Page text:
As the culminating event for their 25th anniversary celebration, UP Tomo-Kai’s Hiyaw was indeed the rich and exciting cultural night with just the feel of a Japanese summer festival right at the heart of the UP-Diliman campus.  The event brought together the best aspects of Filipino and Japanese culture by showcasing the talents of local and invited studentry, and having attendees enjoy a great time together. is glad to be an official media partner for Hiyaw, and we are pleased to bring you the highlights of this wonderful event.

Helping us cover this event is our Cosplay Model Ai Chi, who readily admits to enjoying getting this particular assignment as it was her second time covering this summer festival in UP. With a lively and loud Japanese school festival as its theme, Hiyaw was definitely a delight to the senses as Filipino and Japanese cultures coalesce in one cultural event with UP Tomo-Kai bringing the feel of a traditional Japanese summer festival to the university at UP Diliman campus’ iconic Sunken Garden.



Invited guests put on great performances that showcased the rich culture of the Filipinos and the Japanese in front of an appreciative audience.  There were Filipino cultural performances by UP TUGMA, the Munimuni Band, Goen Kendama, UPCIS Bunraku Ensemble, UP CIS Noh Ensemble, UP Sangkil Karasak, and UP KonTraGaPi.



UP Tomo-Kai had also invited partner organizations from other universities to take part in the festivities.  Thomasian Nihon Kyoukai from UST and PNU NAMI are university organizations that share the same ideals, and were supporting the event in full force with their staff manning their special booths at the venue grounds.   Other organizations like HallyUP, UP KAISA (K1), University of the Philippines Anime Manga Enthusiasts, UP Art Studies Society, UP Sandiwa, GakUEn-REALM, Hinomoto, and BPSU Filipino – Nihongo Cultural Society, also lent their support.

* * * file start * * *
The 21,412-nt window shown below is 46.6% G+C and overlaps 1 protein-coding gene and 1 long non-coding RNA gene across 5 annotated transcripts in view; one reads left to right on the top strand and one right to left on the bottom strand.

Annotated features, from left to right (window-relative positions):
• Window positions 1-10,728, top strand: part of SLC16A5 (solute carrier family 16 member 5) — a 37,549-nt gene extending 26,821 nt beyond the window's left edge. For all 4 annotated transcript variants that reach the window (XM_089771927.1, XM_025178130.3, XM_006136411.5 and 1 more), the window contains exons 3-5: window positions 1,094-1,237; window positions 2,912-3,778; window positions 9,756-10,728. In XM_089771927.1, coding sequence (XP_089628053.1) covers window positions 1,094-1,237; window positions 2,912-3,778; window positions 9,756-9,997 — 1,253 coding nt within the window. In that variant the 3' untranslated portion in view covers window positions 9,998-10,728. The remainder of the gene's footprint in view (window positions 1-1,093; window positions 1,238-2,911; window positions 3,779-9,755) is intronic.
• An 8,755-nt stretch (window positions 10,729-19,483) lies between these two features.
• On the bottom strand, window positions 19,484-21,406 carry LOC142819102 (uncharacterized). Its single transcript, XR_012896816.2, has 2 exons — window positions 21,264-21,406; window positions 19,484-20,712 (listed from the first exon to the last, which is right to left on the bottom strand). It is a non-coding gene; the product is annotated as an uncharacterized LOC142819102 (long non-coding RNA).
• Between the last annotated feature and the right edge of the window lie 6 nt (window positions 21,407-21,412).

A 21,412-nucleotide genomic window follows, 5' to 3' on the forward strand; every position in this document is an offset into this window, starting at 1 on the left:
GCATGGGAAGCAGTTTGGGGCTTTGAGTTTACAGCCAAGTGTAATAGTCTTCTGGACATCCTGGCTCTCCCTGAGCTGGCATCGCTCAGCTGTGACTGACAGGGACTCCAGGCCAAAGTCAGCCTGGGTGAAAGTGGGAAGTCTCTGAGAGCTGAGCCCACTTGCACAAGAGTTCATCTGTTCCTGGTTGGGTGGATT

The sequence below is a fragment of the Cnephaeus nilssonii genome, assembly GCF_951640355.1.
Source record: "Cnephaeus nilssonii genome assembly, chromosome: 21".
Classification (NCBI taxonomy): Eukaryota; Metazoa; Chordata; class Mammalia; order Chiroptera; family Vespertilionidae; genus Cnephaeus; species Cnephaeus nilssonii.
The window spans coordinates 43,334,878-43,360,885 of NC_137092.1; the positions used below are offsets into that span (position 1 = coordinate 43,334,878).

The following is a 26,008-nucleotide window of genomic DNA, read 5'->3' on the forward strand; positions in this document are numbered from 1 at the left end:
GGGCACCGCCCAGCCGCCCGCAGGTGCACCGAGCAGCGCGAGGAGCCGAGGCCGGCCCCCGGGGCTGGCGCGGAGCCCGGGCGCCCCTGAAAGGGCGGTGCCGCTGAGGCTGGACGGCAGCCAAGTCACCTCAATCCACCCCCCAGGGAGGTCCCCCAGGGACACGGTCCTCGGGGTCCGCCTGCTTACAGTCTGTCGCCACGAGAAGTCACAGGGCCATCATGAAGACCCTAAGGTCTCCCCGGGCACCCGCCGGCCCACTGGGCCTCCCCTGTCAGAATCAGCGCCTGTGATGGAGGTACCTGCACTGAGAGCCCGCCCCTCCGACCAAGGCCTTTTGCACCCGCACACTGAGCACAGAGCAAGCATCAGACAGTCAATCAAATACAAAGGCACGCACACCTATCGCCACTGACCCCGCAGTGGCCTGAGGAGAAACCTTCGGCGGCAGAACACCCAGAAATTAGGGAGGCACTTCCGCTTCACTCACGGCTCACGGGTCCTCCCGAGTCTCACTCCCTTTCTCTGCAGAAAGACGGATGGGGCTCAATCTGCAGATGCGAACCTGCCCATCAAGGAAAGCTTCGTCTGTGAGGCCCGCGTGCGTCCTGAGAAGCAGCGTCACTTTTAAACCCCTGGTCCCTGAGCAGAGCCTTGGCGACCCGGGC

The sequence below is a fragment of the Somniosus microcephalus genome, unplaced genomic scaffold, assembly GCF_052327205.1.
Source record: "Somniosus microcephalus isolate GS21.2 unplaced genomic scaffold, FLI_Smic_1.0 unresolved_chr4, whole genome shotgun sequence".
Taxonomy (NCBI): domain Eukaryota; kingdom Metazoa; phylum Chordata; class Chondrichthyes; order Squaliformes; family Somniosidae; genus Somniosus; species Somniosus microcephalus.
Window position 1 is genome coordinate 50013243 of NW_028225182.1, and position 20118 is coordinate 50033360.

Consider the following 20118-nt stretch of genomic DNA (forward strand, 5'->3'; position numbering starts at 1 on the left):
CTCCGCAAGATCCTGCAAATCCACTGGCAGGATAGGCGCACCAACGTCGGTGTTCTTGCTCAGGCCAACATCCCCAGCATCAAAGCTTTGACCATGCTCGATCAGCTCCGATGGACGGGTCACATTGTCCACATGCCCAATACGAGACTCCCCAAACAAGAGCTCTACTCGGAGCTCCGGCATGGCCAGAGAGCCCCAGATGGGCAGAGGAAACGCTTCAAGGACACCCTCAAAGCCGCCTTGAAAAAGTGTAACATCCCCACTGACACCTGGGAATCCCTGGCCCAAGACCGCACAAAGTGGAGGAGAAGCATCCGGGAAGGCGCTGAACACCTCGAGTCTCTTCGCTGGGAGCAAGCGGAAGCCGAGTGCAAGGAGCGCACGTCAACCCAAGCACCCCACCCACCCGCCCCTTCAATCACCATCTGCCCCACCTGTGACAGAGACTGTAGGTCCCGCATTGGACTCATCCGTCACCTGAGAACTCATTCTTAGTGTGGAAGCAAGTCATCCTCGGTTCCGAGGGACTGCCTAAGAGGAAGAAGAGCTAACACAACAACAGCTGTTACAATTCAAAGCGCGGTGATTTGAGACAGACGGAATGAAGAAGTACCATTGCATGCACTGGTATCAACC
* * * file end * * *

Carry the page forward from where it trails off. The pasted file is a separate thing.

Fun game booths were all over the venue at UP Sunken Garden, so many that it took Ai Chi a while to try out all of them.  Many emulated the staple booths at festivals in Japan (and in turn, in most animes), making them really worth the try.  The games only cost 5 or 10 pesos per try, which we thought was wonderful because you can just try or have fun to your heart’s content without worrying too much about your budget.  With the low price, everyone would be willing to try them out and just enjoy themselves.  Ai Chi tried the goldfish scooping and managed to catch one before the paper scoop tore.  There was also the ring toss and pong game.



One particularly fun part of the event was the  yosakoi traditional folk dance performance by the Tomo-Kai members and invited exchange students.  It was an engaging and energetic dance, said to be a modern rendition of a traditional Japanese summer dance.  It was fun to watch so the audience couldn’t help but dance along too.



More than the varied sensory experiences that the festival offered, what Hiyaw wished to impart is the value of fellowship and of communication between global citizens.  Whether we be Filipinos or Japanese, it is important to acquaint ourselves with other cultures, and Uli-uli aims to be that avenue to fulfill this aspiration.  Hiyaw encouraged everyone to make new friends from among the other participants so as to the better to enjoy the exciting performances and the amusing attractions the special evening had in store for them.  And there was indeed a warm and welcoming atmosphere at Uli-uli that made people more friendly and approachable with each other.  We got to know, chat, and make new friends with the many guests at the event.  Ai Chi got to be acquainted with them as well as the other guests.  They became instant friends and we had fun taking lots of photos with each other.



The Philippines-Japan Friendship Club, more popularly known as UP Tomo-Kai, is an organization that aims to promote the Japanese language and culture, as well as foster mutual relations between Filipinos and Japanese. Started by seven visionaries in 1990, the organization has grown to an illustrious and full-fledged team of closely-knit students working together to further its goals.  Tomo-Kai plays an active role in promoting Philippine and Japanese culture; whether it be through befriending Japanese exchange students, holding Japanese tutorials for prospective members, dancing to traditional folk music, or organizing a month-long event celebrating our innate thirst for culture.



Many thanks and congratulations to UP Tomo-Kai for holding such a successful event that everyone in attendance really enjoyed.  Ai Chi and I agree that it was definitely one of the best Japanese summer festival-themed events we’ve gone to, and that we enjoyed ourselves too much that we forgot we were actually doing coverage.  Thank you for having us over and we hope to take part of many such events in the future.



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